Even so, stakeholders’ active involvement can be a challenge; there is an active participation at a local level from both public and private stakeholders regarding their concerns towards sustainability. Being a small community, local leaders are involved in different initiatives beside the tourism activity; they are also involved in other coordination entities like water, electrification, neighborhood committees, etc.
An aerial view of the Marble Caves (Capillas de Mármol) Nature Sanctuary, on the shores of General Carrera Lake in the Aysén region. [Photo courtesy of Sernatur Aysén]
The Action Plan
The participatory action plan identified these strategic pillars: promotion, sustainability, infrastructure, human resources, product development, and governance. Here are the key aspects identified for sustainable management of Chelenko and lessons learned since implementing the participatory structure and plan:
Private plus public governance – a must.
Government commitment to the process at national, regional, and local levels.
Governmental support in technical knowledge, data, information, logistics, and facilitation in meetings to strengthen participation from all local stakeholders.
Involvement and empowerment for enterprises and community.
A public, concise, long term, and participatory plan based on a diagnosis.
Measurable goals and regular meetings for follow-up.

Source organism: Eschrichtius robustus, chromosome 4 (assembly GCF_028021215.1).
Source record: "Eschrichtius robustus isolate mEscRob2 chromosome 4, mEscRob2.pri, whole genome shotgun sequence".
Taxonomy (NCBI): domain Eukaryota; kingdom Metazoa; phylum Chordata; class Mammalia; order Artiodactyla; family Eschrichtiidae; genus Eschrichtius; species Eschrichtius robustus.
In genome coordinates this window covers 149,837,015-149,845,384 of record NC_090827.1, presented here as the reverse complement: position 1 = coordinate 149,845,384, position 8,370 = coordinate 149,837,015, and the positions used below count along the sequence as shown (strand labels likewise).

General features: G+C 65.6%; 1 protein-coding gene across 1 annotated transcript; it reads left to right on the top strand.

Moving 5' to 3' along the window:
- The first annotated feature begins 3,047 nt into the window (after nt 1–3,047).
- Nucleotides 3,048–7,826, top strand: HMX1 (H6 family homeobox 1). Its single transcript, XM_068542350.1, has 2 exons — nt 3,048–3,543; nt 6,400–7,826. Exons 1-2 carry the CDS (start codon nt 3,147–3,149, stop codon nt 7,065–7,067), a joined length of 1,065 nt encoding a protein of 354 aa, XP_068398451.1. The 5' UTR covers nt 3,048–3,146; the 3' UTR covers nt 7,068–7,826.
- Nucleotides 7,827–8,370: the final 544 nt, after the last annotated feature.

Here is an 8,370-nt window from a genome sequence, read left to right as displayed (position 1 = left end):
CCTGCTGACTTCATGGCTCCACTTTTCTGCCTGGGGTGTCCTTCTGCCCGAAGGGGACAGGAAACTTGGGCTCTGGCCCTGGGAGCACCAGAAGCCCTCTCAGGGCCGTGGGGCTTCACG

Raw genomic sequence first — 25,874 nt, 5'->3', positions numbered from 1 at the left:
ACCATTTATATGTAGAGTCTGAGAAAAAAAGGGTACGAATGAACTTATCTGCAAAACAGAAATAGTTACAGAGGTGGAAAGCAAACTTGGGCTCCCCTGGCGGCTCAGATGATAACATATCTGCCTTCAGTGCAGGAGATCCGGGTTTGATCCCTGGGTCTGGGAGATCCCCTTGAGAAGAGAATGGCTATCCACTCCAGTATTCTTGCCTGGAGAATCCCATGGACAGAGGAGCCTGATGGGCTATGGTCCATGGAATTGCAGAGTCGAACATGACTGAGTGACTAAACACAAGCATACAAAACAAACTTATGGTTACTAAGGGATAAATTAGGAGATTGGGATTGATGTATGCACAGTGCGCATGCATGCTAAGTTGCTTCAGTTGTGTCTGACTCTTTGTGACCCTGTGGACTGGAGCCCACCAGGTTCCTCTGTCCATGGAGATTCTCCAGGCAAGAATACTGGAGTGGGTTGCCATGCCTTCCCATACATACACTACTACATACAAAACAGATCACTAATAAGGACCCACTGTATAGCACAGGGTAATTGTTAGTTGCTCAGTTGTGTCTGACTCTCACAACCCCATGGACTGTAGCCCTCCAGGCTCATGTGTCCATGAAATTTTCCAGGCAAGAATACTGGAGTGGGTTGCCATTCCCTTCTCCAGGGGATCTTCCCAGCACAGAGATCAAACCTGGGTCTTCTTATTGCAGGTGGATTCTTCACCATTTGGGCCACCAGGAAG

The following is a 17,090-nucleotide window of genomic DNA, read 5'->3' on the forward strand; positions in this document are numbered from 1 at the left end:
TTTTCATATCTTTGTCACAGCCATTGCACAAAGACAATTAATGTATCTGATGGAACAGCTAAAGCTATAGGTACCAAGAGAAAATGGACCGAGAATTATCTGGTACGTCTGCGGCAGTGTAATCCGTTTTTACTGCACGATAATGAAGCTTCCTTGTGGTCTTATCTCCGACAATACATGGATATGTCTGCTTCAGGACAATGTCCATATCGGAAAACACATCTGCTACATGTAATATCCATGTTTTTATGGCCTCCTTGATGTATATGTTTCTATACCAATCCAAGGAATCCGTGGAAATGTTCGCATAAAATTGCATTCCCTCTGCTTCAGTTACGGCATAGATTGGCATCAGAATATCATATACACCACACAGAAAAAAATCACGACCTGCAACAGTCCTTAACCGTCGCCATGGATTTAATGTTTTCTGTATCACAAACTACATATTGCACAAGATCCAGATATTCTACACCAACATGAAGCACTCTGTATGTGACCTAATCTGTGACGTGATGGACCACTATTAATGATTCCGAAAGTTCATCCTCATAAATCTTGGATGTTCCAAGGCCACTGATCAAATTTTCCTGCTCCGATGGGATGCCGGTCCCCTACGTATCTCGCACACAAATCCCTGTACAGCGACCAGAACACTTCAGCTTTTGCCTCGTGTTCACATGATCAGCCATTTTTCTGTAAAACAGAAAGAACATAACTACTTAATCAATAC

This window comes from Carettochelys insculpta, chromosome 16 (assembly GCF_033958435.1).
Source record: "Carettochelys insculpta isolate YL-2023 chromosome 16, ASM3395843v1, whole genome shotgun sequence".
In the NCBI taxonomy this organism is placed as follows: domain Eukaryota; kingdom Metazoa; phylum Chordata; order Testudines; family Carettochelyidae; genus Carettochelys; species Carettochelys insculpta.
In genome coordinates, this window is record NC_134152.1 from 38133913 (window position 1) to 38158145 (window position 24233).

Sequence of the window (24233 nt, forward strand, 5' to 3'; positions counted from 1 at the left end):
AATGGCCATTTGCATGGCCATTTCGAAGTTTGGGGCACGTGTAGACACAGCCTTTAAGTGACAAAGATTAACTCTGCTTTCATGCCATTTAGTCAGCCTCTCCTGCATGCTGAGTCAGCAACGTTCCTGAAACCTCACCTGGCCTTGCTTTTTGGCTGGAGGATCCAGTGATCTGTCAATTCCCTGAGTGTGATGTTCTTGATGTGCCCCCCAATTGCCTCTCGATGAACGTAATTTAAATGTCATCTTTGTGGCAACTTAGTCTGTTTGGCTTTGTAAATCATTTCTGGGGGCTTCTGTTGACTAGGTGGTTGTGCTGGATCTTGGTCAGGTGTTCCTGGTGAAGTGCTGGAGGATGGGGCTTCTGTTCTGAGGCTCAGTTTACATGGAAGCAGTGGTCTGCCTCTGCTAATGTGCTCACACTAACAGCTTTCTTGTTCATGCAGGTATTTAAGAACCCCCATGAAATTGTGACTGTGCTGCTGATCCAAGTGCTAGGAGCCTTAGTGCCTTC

Continuous motivation and team building, especially for community and NGO leaders.
A private stakeholder corporation that supports the long-term vision regardless of changes in government and public administration. It also allows leveraging resources.
At a public level, key aspects of local engagement towards sustainability have included communication and articulation: training, awareness, access to information, promotion of local identity, tourism awareness campaigns, and development of new touristic products and cultural events. You can see more details here: http://recorreaysen.cl/sernatur-aysen/zoit/
On the private side, entrepreneurs have established a network: “Chelenko Redponsable” (“responsible network”). This network is a cooperative of enterprises where all members implement and promote sustainable practices: socio-cultural (local products purchasing, exhibition of regional handcrafts), management (local workers), and environmental aspects (energy efficiency, waste management), working to develop community-based tourism. Many of these leaders are part of the directorate. One of the main topics addressed last year was water quality. Water treatment plant malfunctions, mine tailings, sewage, etc. have generated concerns about water quality and its management, especially for the lake. Chelenko Lake should have one of the purest waters on the world, and the community wants to preserve it for future generations.
Participation of public and private organizations within the destination has succeeded in developing wide commitment toward sustainability in the territory, in large part because local communities love and care about their territory; they love their history and identity. These are of course the main assets for sustainability, providing the destination with a unique sense of place. The community’s sense of co-responsibility within the destination provides a unique tourism experience.
About the Author
Fernando Ojeda, Tourism Professional, passionate to support sustainable tourism destinations. Today in charge of Touristic Interest Zones in Aysén´s Regional Tourism Office.
Natalia Naranjo Ramos, Development and tourism expert advisor. Country Representative in Colombia for the Canadian Organization for Technical Cooperation –CESO-SACO.